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After Nine Months in "Sanctuary," Garcia Going Home

 Arturo Hernandez Garcia and family. Credit: American Friends Service Committee.
Arturo Hernandez Garcia and family. Credit: American Friends Service Committee.
July 22, 2015

DENVER - Colorado immigrant Arturo Hernandez Garcia was able to leave the "sanctuary" of a Denver Unitarian church on Tuesday.

After months working with lawyers and activists, Garcia received a letter from U.S. Immigration and Customs Enforcement confirming that he was not a priority for deportation.

Jennifer Piper, organizer for the American Friends Service Committee, welcomed what she called "a partial victory."

"Today, we're celebrating a small step forward in Arturo Hernandez Garcia's fight to stay with his family," she said. "He's been living in sanctuary for the last nine months, and today he'll be going home."

Immigrants' rights advocates and religious leaders argued Garcia's case before high-ranking ICE officials in Washington. After clearing legal hurdles involved with the letter, which arrived June 22, Garcia, his family and supporters gathered for a news conference outside First Unitarian Society of Denver.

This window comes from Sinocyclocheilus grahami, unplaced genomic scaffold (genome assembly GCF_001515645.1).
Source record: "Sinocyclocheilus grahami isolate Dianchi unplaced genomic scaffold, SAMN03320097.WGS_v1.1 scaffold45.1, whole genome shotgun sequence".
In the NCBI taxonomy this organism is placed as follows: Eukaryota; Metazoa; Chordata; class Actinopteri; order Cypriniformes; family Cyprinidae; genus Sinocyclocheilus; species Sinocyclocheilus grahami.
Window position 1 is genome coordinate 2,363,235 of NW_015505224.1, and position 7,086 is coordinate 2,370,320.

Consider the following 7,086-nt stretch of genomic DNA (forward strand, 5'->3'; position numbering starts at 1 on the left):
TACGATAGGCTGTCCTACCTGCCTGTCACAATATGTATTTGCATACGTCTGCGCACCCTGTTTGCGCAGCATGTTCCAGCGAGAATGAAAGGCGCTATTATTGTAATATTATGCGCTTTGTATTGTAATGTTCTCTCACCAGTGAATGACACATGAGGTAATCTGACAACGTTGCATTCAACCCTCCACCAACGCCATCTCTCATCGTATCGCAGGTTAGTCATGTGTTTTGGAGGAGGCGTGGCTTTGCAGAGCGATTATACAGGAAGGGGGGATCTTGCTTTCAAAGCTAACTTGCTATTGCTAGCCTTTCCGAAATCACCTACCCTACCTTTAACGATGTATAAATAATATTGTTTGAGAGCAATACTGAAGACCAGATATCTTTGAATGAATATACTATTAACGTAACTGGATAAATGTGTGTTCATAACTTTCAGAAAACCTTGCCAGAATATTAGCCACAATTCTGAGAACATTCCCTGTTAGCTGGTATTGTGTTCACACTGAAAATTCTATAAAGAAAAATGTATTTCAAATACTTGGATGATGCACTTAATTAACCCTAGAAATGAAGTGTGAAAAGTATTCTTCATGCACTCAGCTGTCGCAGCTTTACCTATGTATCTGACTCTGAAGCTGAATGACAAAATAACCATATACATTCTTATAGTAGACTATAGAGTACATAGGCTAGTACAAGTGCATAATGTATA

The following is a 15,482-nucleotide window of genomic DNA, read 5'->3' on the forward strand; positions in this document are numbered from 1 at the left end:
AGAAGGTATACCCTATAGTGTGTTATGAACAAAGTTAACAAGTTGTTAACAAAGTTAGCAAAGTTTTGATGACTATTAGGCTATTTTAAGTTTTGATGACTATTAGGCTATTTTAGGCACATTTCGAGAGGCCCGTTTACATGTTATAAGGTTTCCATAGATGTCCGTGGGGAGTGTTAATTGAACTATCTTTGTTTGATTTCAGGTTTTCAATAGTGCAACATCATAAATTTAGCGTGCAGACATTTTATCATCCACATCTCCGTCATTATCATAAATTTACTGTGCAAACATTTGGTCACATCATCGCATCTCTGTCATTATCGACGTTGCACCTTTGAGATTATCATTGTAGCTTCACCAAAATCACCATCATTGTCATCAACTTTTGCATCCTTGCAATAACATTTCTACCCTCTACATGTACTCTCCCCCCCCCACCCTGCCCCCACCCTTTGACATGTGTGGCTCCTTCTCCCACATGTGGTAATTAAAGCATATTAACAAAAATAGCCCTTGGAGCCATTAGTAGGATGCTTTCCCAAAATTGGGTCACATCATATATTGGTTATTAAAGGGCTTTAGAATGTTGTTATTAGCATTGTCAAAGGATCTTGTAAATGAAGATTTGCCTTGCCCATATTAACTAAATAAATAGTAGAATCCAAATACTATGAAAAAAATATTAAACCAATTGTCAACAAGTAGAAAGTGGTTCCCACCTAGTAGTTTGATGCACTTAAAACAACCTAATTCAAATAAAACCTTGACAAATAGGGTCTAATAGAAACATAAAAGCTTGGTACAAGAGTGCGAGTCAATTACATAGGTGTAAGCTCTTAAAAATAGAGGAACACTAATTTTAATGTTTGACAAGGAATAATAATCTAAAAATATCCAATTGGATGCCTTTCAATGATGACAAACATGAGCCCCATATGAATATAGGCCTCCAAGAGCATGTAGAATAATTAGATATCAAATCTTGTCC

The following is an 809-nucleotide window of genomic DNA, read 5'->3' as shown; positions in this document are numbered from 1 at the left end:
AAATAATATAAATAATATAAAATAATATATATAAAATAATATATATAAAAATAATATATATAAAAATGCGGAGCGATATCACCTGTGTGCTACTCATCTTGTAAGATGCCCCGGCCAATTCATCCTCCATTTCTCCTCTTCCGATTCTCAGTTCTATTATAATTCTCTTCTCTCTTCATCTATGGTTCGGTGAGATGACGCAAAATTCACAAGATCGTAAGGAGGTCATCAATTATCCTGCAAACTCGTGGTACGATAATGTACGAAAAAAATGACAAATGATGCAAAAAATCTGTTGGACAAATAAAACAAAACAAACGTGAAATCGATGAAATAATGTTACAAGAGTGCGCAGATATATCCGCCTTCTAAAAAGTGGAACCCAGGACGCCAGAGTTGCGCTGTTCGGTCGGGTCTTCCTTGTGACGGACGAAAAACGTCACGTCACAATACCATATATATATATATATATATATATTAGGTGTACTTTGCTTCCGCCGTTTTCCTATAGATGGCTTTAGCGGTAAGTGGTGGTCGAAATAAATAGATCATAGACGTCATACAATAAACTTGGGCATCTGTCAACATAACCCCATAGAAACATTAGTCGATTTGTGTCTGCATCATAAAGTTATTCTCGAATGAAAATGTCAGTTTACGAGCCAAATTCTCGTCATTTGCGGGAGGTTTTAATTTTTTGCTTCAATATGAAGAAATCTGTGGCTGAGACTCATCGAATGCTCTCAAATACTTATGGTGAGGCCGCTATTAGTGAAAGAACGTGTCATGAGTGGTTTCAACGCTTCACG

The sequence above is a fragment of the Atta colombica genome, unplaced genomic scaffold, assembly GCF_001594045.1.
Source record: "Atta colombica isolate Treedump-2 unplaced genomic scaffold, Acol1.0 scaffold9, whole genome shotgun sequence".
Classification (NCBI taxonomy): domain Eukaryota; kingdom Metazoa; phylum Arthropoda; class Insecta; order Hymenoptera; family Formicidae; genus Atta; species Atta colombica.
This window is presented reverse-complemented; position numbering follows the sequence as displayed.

Garcia was quick to acknowledge all the work done by groups and individuals supporting his efforts to remain in the United States with his wife and two daughters.

"I want to say thank you, everybody, all the groups for immigrants - these people, it's wonderful, wonderful people around me," he said.

Garcia said he's still concerned for others across the country at risk of deportation, and hopes the U.S. government will act soon to help immigrant families.

Sanctuary is neither a legal immigration claim nor status, Piper said, but added that church involvement was critical for buying time to petition Garcia's case.

"Today at the end of the press conference," she said, "Arturo and Ana and Andrea and Mariana walked around the block for the first time in nine months, able to take a walk together as a family."

Garcia came to the United States in 1999, married, and had two children. He has no criminal record and, since October, Garcia has fought to stay in the country under President Obama's Deferred Action for Parents of Americans program.

Eric Galatas, Public News Service - CO